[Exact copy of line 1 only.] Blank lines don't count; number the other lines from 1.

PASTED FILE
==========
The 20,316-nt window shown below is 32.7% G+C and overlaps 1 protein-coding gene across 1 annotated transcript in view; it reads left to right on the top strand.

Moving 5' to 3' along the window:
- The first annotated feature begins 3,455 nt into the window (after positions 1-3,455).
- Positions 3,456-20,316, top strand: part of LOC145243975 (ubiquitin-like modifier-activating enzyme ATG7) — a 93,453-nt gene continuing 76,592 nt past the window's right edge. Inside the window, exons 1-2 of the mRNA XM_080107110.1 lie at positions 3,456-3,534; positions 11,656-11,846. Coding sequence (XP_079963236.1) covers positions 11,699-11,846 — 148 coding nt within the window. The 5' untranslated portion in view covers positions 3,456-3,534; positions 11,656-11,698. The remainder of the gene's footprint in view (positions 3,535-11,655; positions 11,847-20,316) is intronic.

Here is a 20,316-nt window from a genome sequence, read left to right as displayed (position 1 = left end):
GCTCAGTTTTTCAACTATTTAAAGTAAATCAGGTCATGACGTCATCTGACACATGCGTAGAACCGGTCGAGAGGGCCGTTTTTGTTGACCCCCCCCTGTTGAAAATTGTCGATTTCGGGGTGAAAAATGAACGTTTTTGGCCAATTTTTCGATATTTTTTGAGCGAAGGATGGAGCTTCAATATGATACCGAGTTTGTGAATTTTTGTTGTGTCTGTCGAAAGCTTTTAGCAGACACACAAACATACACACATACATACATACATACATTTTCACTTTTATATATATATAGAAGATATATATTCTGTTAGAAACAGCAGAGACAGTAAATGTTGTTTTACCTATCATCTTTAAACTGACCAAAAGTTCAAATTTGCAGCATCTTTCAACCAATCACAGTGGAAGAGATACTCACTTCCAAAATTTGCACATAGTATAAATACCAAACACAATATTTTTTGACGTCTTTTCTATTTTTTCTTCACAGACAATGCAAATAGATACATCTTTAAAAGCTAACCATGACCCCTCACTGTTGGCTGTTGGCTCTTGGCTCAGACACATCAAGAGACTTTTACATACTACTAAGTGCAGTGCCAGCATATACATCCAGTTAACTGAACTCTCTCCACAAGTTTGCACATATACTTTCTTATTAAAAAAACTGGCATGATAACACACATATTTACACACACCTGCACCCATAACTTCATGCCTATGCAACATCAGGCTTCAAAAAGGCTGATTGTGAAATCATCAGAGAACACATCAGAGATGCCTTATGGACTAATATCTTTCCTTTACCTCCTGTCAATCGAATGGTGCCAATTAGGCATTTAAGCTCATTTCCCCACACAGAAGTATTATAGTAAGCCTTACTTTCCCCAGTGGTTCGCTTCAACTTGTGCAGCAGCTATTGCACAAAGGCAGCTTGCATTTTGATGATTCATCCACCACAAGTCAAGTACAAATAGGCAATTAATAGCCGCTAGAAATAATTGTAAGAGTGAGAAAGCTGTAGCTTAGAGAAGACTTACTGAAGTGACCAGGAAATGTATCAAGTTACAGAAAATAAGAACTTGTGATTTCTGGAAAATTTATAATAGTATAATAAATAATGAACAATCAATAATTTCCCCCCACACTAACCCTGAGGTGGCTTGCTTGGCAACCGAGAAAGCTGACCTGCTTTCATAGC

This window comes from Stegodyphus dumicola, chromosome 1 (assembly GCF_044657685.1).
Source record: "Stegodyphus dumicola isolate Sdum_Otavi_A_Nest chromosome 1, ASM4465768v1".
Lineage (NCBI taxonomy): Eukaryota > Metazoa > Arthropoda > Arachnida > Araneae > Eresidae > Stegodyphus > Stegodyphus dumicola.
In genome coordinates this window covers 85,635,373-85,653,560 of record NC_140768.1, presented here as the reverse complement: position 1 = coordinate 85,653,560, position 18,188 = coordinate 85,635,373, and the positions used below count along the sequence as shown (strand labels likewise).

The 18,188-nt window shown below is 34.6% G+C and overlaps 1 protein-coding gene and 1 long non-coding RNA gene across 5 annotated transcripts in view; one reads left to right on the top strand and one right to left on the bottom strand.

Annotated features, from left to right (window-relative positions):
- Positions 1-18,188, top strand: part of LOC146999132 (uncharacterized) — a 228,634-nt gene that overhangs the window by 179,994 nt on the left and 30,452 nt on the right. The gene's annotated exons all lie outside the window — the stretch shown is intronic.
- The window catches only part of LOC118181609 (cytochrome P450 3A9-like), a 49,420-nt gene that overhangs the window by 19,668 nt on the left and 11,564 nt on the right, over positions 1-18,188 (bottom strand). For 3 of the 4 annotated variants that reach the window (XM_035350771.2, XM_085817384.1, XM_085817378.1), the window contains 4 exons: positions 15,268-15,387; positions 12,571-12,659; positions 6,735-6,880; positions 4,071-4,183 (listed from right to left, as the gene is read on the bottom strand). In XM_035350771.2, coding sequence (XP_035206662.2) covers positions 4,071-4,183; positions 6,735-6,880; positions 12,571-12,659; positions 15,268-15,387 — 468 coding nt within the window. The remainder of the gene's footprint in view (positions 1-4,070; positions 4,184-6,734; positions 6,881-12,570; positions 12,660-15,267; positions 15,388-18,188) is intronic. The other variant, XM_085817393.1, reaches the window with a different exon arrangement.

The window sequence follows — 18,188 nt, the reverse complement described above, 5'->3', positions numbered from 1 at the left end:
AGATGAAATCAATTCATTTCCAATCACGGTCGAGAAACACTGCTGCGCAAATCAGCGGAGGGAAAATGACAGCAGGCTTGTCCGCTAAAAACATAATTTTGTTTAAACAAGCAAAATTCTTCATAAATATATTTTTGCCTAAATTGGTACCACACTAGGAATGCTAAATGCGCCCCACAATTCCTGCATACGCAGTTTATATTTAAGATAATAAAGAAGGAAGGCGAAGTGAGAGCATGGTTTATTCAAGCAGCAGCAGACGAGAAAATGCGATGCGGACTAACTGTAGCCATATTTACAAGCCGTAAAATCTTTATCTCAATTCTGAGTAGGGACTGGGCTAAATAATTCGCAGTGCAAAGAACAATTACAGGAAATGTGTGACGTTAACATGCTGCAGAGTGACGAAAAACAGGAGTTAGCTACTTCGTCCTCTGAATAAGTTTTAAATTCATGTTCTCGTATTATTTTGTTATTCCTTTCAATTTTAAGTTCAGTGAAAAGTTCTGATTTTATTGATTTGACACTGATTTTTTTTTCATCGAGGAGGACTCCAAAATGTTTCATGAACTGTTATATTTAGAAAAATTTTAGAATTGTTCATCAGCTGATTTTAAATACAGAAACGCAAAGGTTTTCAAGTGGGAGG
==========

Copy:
The 20,316-nt window shown below is 32.7% G+C and overlaps 1 protein-coding gene across 1 annotated transcript in view; it reads left to right on the top strand.